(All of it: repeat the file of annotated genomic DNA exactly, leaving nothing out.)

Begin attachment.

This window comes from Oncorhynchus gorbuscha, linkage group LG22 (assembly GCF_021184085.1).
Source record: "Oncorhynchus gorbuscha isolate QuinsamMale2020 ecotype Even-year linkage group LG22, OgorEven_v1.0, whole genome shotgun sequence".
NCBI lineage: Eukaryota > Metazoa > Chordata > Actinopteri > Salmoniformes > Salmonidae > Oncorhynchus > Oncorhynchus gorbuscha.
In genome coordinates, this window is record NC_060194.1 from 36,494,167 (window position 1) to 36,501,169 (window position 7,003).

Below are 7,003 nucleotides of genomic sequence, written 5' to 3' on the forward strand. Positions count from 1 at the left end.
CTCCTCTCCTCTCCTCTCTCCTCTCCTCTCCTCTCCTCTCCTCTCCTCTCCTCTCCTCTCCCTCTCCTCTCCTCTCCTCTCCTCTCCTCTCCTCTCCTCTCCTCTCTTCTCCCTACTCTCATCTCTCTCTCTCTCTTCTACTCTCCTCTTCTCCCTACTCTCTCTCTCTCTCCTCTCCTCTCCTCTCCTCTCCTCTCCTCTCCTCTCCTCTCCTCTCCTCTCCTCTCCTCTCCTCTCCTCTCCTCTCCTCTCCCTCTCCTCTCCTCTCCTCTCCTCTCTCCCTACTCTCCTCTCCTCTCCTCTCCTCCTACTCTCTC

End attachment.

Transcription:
This window comes from Oncorhynchus gorbuscha, linkage group LG22 (assembly GCF_021184085.1).
Source record: "Oncorhynchus gorbuscha isolate QuinsamMale2020 ecotype Even-year linkage group LG22, OgorEven_v1.0, whole genome shotgun sequence".
NCBI lineage: Eukaryota > Metazoa > Chordata > Actinopteri > Salmoniformes > Salmonidae > Oncorhynchus > Oncorhynchus gorbuscha.
In genome coordinates, this window is record NC_060194.1 from 36,494,167 (window position 1) to 36,501,169 (window position 7,003).

Below are 7,003 nucleotides of genomic sequence, written 5' to 3' on the forward strand. Positions count from 1 at the left end.
CTCCTCTCCTCTCCTCTCTCCTCTCCTCTCCTCTCCTCTCCTCTCCTCTCCTCTCCTCTCCCTCTCCTCTCCTCTCCTCTCCTCTCCTCTCCTCTCCTCTCCTCTCTTCTCCCTACTCTCATCTCTCTCTCTCTCTTCTACTCTCCTCTTCTCCCTACTCTCTCTCTCTCTCCTCTCCTCTCCTCTCCTCTCCTCTCCTCTCCTCTCCTCTCCTCTCCTCTCCTCTCCTCTCCTCTCCTCTCCTCTCCTCTCCCTCTCCTCTCCTCTCCTCTCCTCTCTCCCTACTCTCCTCTCCTCTCCTCTCCTCCTACTCTCTC